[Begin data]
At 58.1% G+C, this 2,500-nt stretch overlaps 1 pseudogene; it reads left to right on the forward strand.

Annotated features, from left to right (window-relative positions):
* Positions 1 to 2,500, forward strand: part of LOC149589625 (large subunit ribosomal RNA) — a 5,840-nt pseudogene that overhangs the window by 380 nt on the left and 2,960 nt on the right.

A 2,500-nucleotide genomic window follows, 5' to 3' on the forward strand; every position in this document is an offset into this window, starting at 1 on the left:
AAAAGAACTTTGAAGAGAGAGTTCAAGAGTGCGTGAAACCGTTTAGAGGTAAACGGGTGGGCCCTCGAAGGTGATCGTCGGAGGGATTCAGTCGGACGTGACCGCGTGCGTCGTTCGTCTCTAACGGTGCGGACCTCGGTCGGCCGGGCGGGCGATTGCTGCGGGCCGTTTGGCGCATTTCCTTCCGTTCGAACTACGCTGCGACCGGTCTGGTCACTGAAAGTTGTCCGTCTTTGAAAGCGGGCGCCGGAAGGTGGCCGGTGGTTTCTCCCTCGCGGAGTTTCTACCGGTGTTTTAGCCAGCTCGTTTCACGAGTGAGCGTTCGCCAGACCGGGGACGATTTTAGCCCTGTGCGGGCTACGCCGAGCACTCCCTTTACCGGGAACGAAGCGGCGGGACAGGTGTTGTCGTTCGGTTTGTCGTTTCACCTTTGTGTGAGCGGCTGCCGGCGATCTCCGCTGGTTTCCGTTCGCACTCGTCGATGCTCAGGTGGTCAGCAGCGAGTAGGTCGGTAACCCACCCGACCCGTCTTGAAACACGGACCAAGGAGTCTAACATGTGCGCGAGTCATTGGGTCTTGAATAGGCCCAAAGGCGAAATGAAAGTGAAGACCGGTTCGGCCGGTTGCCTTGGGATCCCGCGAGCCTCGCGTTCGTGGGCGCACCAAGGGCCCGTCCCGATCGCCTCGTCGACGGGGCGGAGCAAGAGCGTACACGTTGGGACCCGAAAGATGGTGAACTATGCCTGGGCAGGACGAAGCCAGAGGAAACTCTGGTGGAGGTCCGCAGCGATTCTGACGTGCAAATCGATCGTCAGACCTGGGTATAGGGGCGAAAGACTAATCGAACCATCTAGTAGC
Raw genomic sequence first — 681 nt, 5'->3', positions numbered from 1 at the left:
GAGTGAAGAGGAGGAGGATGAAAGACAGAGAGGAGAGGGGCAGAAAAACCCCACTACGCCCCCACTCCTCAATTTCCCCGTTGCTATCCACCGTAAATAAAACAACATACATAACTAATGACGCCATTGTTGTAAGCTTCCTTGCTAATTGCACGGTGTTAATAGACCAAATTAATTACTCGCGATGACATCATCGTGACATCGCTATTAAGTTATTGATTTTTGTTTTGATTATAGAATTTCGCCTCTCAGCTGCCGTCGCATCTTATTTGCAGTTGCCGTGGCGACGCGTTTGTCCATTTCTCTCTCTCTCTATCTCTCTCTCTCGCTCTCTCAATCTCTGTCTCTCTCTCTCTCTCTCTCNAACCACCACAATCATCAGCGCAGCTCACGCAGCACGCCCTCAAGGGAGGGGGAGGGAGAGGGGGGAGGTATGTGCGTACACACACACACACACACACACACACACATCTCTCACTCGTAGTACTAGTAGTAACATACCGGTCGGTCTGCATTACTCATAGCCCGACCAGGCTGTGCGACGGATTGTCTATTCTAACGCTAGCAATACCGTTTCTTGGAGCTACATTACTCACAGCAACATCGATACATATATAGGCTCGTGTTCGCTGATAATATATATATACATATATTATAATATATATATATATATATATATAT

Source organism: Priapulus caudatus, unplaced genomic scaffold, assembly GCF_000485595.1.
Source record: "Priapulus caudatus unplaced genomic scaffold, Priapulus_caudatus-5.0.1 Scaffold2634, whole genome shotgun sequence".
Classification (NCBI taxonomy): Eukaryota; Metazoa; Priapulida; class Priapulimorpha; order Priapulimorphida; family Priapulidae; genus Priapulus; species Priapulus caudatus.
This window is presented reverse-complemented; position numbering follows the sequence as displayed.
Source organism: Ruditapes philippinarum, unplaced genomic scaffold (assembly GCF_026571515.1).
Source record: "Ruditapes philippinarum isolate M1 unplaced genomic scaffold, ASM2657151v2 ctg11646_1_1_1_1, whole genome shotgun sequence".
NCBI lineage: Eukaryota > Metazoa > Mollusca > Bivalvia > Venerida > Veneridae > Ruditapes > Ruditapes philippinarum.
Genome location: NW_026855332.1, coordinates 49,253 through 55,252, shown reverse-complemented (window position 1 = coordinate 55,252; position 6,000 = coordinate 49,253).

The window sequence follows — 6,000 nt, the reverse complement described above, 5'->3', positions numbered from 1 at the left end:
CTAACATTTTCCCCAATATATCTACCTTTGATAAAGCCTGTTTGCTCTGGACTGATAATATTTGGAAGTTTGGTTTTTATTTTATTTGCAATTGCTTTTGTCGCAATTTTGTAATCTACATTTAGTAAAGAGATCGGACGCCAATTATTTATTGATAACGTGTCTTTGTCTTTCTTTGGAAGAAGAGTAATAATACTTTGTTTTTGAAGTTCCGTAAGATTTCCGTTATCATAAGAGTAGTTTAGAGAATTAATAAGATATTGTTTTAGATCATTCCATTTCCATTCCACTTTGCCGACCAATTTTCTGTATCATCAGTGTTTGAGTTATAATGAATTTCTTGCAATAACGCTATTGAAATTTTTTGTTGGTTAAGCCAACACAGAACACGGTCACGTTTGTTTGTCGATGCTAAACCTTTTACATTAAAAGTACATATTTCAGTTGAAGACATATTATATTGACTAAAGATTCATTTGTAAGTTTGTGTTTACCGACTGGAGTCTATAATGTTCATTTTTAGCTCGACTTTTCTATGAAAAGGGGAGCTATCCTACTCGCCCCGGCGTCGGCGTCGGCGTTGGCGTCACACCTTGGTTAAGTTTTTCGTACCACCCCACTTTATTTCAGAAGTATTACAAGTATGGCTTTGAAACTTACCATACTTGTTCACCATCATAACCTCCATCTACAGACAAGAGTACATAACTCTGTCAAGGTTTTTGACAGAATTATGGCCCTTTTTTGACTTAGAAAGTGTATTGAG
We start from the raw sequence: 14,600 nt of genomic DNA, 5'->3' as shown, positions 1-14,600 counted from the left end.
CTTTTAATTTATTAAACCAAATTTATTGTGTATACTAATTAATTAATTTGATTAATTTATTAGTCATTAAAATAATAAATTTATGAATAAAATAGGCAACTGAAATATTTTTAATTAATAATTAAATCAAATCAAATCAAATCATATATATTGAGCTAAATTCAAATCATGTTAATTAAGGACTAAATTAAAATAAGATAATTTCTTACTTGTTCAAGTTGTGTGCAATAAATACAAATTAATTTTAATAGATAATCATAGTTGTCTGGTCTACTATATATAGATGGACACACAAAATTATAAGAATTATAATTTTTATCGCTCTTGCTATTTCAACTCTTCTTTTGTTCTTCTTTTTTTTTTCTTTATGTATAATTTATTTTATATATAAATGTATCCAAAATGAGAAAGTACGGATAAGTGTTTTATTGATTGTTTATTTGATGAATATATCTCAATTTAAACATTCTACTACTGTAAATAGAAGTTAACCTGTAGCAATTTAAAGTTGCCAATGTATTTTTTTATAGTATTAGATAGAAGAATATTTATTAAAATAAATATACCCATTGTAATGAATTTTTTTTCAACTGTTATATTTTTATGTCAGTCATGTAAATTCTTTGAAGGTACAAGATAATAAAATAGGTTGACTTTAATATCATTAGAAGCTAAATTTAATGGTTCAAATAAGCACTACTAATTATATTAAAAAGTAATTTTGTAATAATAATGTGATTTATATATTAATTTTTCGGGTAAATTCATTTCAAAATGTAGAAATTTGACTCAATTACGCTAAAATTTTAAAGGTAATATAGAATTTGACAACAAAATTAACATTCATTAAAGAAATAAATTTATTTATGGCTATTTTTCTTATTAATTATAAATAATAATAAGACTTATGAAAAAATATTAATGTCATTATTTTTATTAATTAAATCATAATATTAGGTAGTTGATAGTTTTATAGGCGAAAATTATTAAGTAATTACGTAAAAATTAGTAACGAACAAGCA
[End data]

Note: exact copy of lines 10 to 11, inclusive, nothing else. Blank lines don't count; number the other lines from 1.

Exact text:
Classification (NCBI taxonomy): Eukaryota; Metazoa; Priapulida; class Priapulimorpha; order Priapulimorphida; family Priapulidae; genus Priapulus; species Priapulus caudatus.
This window is presented reverse-complemented; position numbering follows the sequence as displayed.